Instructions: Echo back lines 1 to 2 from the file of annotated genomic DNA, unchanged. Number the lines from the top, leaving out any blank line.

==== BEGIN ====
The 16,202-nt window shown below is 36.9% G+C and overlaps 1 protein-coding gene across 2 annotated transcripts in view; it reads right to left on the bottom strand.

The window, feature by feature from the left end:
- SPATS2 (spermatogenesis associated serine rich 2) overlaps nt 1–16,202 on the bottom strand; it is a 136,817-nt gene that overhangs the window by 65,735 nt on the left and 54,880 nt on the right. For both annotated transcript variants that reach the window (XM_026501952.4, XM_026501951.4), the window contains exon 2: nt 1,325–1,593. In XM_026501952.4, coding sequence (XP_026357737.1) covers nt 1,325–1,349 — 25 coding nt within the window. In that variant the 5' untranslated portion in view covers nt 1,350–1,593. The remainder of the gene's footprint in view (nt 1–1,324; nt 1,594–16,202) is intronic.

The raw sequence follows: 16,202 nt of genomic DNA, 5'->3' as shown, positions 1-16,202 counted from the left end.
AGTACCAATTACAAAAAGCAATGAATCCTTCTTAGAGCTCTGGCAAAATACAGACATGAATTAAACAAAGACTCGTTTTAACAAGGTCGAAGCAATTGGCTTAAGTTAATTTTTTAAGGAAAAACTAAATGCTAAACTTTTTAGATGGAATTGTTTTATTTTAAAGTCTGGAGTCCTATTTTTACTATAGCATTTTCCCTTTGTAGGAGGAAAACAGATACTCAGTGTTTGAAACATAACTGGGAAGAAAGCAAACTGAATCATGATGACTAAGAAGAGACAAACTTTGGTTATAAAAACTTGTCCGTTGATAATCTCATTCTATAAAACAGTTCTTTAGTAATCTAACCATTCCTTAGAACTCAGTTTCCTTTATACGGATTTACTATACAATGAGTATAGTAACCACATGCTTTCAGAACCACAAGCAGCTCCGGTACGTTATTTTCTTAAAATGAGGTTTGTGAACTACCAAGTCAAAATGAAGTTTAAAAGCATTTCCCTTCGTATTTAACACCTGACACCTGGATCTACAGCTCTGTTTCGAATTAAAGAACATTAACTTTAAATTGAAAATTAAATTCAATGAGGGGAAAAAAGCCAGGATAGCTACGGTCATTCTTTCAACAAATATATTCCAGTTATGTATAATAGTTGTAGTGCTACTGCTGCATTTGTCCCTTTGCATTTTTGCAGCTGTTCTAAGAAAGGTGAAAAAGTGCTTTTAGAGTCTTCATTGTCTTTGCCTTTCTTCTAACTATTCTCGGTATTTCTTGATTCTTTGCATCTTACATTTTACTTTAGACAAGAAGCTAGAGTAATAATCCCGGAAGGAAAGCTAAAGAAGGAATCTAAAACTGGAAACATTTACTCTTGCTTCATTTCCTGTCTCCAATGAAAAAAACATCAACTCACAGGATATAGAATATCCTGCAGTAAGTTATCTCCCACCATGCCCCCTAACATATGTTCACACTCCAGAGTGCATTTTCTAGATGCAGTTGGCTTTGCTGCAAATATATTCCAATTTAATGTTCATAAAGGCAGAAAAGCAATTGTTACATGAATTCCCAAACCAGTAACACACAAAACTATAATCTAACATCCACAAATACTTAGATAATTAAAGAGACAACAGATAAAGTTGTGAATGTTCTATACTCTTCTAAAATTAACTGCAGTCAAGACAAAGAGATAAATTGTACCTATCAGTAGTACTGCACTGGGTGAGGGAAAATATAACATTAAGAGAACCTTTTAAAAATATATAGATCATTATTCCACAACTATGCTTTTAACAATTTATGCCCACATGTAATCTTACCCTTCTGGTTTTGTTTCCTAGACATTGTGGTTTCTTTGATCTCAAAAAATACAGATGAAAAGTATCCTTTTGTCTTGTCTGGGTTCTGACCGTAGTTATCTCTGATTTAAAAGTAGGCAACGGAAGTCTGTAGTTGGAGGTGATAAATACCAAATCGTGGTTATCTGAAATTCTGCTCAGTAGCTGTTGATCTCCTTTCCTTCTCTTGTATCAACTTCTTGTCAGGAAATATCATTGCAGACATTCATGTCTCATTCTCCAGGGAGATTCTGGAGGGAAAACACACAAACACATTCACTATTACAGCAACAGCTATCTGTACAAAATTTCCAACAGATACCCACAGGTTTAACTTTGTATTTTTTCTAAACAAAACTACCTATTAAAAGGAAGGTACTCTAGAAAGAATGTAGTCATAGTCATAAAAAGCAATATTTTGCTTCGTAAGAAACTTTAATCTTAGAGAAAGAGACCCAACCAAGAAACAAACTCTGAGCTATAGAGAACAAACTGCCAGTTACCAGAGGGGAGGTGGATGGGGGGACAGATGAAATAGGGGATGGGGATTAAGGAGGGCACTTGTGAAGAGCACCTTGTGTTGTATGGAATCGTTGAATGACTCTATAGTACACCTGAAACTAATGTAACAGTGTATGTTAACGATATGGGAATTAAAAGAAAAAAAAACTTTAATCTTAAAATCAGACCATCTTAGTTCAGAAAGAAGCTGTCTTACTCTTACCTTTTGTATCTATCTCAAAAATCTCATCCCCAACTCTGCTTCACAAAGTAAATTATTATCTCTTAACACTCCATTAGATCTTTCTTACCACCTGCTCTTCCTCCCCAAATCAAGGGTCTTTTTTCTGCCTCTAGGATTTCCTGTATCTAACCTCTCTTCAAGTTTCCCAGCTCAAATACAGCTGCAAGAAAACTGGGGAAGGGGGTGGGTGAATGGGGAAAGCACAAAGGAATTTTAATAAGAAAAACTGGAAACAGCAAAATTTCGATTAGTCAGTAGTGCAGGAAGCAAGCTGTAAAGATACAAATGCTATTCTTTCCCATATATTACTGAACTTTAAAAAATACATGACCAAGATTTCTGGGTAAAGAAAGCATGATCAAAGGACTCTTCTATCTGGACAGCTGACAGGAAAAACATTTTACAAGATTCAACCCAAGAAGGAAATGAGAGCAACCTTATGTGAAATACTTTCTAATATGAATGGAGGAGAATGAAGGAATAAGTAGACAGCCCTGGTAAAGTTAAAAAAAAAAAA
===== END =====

The 16,202-nt window shown below is 36.9% G+C and overlaps 1 protein-coding gene across 2 annotated transcripts in view; it reads right to left on the bottom strand.

The window, feature by feature from the left end: